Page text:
For this I was born!

He loved them to the end!
March 26, 2024
Don’t be afraid!
March 27, 2024

Jesus said:

For this I was born, and for this I came into the world, to testify to the truth.  Everyone who belongs to the truth listens to my voice.’ John 18:37

The story of Jesus’ passion is a story of betrayal, arrest, trials, torture, death, burial and resurrection.  The truth of what happened to the Son of God is the truth that is denied in our hearts and minds.  Human beings killed Jesus because we could not bear the truth in the form of a human being, in the Word made flesh, and so God has raised the Word once more, to bring peace and hope to the world through the expression of God’s love and forgiveness for each individual everywhere. 

During Lent we’ve been reciting the Ten Commandments each Sunday to help think through our own pilgrimage with Jesus.  As I’ve been reading the four Gospel passion stories this week, I’ve been reflecting on which commandments we broke as we followed the crowds seeking revenge for Jesus’ betrayal of our dreams of victory, power and might in this world. 

  • We supported, enabled and encouraged the betrayal and death of Jesus. 
  • We did not have only one God, we did have different Gods including the Emperor and the law used as weapons
  • We did not honour God as Father and Mother
  • We coveted, used violence and murdered
  • We bore false witness and lied in our testimony and in explaining our motives,
  • We dishonoured the Sabbath day by using it as an excuse, as we sought death for a brother before the start of the Sabbath; and then demanded the bodies of those crucified to be broken so they could be removed from the crosses so as not to dishonour the Sabbath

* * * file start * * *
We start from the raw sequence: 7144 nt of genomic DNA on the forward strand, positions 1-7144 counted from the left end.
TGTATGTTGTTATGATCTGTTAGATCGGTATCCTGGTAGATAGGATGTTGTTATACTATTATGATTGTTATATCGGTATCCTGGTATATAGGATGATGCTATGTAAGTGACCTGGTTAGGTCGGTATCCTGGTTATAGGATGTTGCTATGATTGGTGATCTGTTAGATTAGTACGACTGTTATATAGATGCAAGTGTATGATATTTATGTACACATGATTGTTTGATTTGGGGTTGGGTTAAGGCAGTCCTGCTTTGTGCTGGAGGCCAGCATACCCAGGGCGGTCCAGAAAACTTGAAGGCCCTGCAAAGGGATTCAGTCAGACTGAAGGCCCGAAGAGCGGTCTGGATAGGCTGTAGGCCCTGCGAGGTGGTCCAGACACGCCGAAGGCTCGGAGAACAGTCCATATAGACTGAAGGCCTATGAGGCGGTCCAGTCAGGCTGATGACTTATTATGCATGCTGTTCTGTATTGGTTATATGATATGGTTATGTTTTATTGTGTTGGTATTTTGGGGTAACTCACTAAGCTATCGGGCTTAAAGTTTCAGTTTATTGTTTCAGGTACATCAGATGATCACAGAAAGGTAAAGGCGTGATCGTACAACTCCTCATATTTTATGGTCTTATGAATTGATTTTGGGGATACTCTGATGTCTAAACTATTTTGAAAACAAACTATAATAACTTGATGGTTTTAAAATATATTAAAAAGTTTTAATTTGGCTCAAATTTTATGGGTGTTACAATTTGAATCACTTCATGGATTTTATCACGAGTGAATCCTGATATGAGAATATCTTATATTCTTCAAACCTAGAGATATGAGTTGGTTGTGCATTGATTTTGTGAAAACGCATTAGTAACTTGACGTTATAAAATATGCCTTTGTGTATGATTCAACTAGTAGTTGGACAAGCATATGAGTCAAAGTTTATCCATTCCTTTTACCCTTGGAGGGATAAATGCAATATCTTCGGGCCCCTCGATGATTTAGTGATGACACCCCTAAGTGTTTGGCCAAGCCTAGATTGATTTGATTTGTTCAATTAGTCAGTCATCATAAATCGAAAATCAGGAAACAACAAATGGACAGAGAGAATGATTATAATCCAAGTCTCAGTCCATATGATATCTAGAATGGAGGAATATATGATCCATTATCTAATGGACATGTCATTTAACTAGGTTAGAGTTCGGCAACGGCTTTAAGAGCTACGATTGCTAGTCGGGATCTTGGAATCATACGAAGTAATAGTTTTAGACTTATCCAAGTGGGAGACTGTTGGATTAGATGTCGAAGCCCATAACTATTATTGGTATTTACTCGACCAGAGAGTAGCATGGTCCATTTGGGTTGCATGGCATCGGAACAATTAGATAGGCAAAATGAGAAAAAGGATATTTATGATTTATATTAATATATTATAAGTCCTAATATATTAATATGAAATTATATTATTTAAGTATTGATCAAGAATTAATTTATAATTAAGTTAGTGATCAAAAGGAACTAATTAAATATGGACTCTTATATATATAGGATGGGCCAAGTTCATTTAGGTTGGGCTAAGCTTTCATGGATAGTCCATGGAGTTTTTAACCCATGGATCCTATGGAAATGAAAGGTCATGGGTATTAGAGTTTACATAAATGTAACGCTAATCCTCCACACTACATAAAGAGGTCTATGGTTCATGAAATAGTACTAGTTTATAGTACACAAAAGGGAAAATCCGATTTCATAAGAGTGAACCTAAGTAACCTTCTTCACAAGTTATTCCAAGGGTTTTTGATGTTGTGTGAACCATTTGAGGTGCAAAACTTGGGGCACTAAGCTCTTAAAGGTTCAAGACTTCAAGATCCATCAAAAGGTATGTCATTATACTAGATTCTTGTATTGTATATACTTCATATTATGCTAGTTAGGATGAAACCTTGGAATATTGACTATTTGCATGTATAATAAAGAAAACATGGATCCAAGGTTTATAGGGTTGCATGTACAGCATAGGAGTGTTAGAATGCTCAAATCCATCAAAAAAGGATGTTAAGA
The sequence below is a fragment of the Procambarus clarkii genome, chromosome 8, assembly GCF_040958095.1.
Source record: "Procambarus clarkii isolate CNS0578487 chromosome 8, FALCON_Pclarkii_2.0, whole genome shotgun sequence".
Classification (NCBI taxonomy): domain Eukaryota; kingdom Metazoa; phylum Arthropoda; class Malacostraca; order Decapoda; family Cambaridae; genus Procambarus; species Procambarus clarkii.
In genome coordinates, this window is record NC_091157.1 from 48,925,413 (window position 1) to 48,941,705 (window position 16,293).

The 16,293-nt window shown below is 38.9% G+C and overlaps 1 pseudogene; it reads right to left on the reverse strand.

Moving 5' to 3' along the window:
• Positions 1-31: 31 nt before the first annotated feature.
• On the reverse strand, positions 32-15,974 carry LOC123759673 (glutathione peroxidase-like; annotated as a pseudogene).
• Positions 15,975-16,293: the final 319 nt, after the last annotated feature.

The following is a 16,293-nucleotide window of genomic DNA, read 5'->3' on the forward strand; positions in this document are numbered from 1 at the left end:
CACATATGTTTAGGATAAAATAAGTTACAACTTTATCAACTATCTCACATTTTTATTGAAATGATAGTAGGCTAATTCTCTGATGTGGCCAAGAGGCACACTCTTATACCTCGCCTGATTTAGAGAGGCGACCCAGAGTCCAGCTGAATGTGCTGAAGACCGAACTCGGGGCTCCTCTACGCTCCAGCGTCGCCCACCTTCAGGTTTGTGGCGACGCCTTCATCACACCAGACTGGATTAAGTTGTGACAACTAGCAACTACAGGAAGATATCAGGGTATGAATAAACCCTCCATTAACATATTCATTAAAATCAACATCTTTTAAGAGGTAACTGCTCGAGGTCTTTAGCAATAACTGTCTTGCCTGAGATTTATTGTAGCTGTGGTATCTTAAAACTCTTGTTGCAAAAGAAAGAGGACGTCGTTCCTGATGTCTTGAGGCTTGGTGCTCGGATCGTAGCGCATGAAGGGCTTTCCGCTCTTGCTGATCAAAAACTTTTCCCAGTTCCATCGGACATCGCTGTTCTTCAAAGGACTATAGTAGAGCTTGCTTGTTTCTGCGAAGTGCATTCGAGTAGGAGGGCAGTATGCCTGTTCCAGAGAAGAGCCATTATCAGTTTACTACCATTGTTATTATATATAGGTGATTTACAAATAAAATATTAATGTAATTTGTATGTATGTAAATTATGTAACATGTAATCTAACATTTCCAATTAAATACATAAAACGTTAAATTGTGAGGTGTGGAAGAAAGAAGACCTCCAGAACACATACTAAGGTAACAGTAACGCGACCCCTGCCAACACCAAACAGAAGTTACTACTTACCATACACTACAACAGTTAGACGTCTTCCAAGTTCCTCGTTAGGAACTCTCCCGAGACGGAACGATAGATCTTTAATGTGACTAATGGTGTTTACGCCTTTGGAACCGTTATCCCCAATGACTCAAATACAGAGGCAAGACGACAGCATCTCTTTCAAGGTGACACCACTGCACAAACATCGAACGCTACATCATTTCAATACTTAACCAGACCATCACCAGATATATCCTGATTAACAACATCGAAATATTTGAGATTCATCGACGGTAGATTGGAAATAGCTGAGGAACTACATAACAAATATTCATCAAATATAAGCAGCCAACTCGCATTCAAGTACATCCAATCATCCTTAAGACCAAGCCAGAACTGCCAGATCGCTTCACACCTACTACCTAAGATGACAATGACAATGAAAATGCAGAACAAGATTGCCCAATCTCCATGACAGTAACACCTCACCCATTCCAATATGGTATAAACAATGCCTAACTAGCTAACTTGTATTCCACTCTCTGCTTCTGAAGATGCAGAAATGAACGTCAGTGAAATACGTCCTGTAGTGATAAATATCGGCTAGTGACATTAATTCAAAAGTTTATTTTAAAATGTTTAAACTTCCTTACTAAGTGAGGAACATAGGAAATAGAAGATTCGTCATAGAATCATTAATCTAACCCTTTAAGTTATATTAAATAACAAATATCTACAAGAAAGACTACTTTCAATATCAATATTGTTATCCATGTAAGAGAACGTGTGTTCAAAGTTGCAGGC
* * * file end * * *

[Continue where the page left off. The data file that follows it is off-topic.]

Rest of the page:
• We ignored God’s desire for peace, we stole lives, honour, dignity, respect and love from ourselves and from one another 
  • We did not love our neighbour as ourselves.  It is a comprehensive list. 

As a consequence, I have been reflecting on the purpose for Jesus’ life – which he said, is to testify to the truth.  If we want to claim discipleship then we must listen to God’s voice speaking God’s truth into our lives.  Our shared blindness over our own cultural participation in our world, means we choose not see what we have done to other people, with the way we live our lives.  We struggle to acknowledge the human designed world is not aligned to God’s creation or with God’s desires for us to live fully in God’s kingdom.

We can see this in all the conflicts around the world and our sense of impotence in stopping them; in our daily treatment of those whom we despise, reject and judge; in our swiftness to judge and punish; in our desire to see ourselves as better than others; and, in the hypocrisy and selfishness of our living.

At each station of the cross, at each choice we make, the crossroads upon which we stand and decide our ways, God gave us the capacity to make our own choices.  God does not coerce, manipulate or use violence to make us do what God desires for us.  On Palm Sunday I spoke about betrayal, on Maundy Thursday I spoke about God’s love for all people, and today, I am speaking about what we do with this invitation to be emptied out of the world’s demands so we may instead be filled with God’s love, with God’s truth.